Despite its name, RIETS began as a traditional Lithuanian yeshiva, not a rabbinical seminary, with classes focusing only on the traditional subjects of Talmud and Jewish law. However, many of the students desired careers as rabbis, and found themselves in competition with the graduates of the Jewish Theological Seminary, at that time still seen as an Orthodox school (it would later become the flagship institution of the Conservative movement), which, while not stressing the traditional subjects, taught its students practical rabbinics, homiletics, and related subjects, making them more attractive to synagogues seeking rabbis. The students of RIETS struck several times in the mid-1900s, demanding these subjects be taught. The board of directors eventually acceded to their requests, and RIETS continues, to this day, to have the somewhat unique position of being both a traditional yeshiva, preparing its students for the traditional Orthodox semikha (ordination) by teaching a full curriculum of Talmud and Codes of Law, as well as a rabbinical seminary, teaching various practical rabbinics courses. Rabbinical students may also take courses, depending on their intended field of practice, leading to degrees in Jewish studies, Jewish education, or pastoral social work at other schools of Yeshiva University, while others, including those who intend to teach, focus more intensely on the traditional subjects such as Talmud. In the period following these changes, from 1906-1915, such prominent rabbis as Dr. Phillip Hillel Klein, Moses Zebulon Margolies, and Bernard Levinthal served as RIETS president.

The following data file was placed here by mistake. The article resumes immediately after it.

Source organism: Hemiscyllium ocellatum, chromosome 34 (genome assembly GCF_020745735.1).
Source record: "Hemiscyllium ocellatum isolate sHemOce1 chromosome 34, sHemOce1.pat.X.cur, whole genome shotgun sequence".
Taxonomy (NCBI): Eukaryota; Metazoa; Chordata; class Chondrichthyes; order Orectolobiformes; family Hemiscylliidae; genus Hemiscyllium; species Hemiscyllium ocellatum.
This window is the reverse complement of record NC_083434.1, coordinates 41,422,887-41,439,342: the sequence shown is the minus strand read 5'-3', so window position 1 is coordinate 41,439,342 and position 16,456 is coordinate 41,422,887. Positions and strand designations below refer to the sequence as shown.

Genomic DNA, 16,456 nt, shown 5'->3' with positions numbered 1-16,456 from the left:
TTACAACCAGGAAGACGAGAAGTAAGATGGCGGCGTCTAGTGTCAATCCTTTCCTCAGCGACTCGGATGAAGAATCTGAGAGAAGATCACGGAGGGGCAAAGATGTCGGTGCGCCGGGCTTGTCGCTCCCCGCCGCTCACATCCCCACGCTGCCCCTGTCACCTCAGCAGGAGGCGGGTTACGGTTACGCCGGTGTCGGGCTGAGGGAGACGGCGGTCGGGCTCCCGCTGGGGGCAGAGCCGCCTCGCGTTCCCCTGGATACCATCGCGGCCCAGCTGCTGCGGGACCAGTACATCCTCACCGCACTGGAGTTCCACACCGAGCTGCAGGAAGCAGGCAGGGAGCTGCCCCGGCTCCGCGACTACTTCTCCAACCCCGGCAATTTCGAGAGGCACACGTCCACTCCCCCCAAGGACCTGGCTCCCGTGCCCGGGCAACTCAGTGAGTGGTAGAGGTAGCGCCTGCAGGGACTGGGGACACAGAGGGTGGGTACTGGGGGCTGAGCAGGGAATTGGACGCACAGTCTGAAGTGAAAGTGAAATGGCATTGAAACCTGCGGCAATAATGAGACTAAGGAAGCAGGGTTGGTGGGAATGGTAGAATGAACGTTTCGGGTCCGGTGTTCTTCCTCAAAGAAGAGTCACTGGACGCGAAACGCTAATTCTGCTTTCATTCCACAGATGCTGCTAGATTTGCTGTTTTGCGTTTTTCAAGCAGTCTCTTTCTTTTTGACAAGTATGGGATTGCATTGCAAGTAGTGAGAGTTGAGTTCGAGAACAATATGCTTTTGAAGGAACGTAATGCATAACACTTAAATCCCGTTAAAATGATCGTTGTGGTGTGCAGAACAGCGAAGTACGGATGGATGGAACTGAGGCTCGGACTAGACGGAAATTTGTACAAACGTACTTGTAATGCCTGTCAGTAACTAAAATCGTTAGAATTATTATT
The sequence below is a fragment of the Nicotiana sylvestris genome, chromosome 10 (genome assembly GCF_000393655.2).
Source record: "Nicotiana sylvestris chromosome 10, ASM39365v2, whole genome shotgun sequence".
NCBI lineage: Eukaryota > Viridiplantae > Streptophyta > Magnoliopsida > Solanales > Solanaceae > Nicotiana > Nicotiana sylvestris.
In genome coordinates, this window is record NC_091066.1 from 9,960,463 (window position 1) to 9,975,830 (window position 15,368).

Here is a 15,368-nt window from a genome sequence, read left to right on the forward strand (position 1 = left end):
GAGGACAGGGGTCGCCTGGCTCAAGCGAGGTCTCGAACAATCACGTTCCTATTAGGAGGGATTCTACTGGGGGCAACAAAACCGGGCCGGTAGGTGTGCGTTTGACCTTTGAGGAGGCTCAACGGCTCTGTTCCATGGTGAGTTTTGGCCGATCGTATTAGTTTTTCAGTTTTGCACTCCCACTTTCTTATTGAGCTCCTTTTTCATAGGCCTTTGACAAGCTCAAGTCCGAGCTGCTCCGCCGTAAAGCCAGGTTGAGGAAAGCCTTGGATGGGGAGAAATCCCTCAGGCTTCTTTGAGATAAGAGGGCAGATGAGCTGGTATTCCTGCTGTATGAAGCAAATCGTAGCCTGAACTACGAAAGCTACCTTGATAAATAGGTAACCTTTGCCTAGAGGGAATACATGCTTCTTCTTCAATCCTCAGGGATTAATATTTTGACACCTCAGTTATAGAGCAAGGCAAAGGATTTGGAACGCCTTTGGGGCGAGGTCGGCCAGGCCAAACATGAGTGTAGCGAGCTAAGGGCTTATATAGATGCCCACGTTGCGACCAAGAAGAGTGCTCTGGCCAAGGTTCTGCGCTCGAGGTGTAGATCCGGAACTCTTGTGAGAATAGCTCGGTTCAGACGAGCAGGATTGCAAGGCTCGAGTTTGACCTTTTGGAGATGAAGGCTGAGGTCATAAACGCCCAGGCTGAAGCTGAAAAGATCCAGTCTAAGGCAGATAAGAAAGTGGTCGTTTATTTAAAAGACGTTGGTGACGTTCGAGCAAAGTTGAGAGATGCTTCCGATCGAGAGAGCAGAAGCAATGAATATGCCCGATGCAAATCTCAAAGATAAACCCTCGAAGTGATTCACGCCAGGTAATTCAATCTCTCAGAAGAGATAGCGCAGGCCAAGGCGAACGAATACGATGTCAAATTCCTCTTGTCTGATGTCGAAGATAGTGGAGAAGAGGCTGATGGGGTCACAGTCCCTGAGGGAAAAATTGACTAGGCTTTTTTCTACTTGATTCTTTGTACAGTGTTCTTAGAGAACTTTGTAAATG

Etz Chaim and RIETS, while separate schools, always had, as might be expected, a close relationship. There were a number of efforts to unite them, which finally succeeded in 1915, when they merged as the Rabbinical College of America. Both schools had each occupied a few locations on the Lower East Side, and now moved into a new building in the neighborhood. Shortly after the merger, the name reverted, for legal reasons, to RIETS, although the most common name used was simply "The Yeshiva." As a number of new Jewish elementary schools were opening at this time, Etz Chaim, the elementary division of the yeshiva, was phased out of existence over the course of the 1920s.
The first president of the newly-merged school was Rabbi Bernard (Dov) Revel. Revel was young- thirty at the time- but already renowned as a scholar; he had been ordained in his teens in Lithuania and received his doctorate in Jewish studies (specifically, the relationship of Karaite Judaism to earlier Jewish groups) from Dropsie College (now merged into the University of Pennsylvania) in Philadelphia. His wife's family worked in the oil industry in Oklahoma, and he spent time managing their interests there as well for some time after he became president of the yeshiva before devoting himself to the latter position full-time.